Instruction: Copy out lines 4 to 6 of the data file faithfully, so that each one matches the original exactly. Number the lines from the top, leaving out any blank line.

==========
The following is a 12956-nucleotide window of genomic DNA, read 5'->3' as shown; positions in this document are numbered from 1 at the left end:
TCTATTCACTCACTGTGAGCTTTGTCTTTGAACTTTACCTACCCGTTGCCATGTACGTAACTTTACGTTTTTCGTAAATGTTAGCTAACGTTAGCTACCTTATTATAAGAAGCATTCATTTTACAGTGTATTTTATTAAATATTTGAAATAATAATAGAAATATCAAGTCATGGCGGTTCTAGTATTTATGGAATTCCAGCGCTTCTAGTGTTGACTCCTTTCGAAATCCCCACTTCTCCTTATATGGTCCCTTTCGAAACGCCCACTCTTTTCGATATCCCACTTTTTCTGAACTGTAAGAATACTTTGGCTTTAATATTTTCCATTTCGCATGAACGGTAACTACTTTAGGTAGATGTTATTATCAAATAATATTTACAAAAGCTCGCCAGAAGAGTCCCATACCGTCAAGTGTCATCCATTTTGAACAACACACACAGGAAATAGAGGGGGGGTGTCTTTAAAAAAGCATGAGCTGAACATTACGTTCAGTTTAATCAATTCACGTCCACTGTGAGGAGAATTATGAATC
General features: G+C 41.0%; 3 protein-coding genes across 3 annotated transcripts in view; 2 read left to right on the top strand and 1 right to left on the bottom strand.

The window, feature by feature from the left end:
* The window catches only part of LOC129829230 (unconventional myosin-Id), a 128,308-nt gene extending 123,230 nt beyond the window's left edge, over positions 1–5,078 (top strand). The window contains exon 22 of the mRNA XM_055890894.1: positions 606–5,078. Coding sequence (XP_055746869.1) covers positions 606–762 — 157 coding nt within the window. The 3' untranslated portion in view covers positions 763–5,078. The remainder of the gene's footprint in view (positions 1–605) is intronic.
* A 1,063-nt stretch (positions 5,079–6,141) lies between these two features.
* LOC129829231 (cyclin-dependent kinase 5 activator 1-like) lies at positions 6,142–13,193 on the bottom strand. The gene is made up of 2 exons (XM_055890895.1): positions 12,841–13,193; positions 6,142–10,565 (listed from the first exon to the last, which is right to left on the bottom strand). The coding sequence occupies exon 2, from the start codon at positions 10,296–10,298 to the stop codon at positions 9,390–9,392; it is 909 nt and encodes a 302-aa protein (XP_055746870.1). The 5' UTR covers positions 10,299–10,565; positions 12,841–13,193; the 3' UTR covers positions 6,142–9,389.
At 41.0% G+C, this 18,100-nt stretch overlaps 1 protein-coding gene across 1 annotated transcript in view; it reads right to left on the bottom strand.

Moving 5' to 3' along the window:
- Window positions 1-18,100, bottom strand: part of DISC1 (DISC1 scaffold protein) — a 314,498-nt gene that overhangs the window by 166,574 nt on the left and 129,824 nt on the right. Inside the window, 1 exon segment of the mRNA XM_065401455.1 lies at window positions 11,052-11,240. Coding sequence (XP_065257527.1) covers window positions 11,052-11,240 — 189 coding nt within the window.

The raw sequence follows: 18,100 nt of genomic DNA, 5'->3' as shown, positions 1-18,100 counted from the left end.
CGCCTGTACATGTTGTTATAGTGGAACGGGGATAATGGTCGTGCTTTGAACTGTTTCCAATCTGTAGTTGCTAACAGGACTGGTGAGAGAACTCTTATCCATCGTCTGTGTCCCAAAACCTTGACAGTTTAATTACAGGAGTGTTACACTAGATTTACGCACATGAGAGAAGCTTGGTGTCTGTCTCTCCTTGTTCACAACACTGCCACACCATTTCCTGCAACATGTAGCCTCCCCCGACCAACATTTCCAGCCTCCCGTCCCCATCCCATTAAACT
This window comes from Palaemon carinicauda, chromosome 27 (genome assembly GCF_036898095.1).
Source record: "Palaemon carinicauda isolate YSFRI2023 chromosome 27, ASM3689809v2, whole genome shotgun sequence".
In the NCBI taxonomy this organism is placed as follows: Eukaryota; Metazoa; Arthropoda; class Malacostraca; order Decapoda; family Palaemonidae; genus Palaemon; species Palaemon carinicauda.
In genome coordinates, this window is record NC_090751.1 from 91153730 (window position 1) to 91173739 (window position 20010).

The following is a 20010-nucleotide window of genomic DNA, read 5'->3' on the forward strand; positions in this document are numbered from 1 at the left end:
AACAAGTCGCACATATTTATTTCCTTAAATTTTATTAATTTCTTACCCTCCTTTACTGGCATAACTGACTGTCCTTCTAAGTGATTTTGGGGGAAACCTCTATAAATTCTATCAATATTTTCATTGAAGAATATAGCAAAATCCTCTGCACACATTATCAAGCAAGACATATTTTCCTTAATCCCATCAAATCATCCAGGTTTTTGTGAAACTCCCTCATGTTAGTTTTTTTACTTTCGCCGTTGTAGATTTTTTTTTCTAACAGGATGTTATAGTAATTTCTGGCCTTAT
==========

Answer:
The window, feature by feature from the left end:
* The window catches only part of LOC129829230 (unconventional myosin-Id), a 128,308-nt gene extending 123,230 nt beyond the window's left edge, over positions 1–5,078 (top strand). The window contains exon 22 of the mRNA XM_055890894.1: positions 606–5,078. Coding sequence (XP_055746869.1) covers positions 606–762 — 157 coding nt within the window. The 3' untranslated portion in view covers positions 763–5,078. The remainder of the gene's footprint in view (positions 1–605) is intronic.
* A 1,063-nt stretch (positions 5,079–6,141) lies between these two features.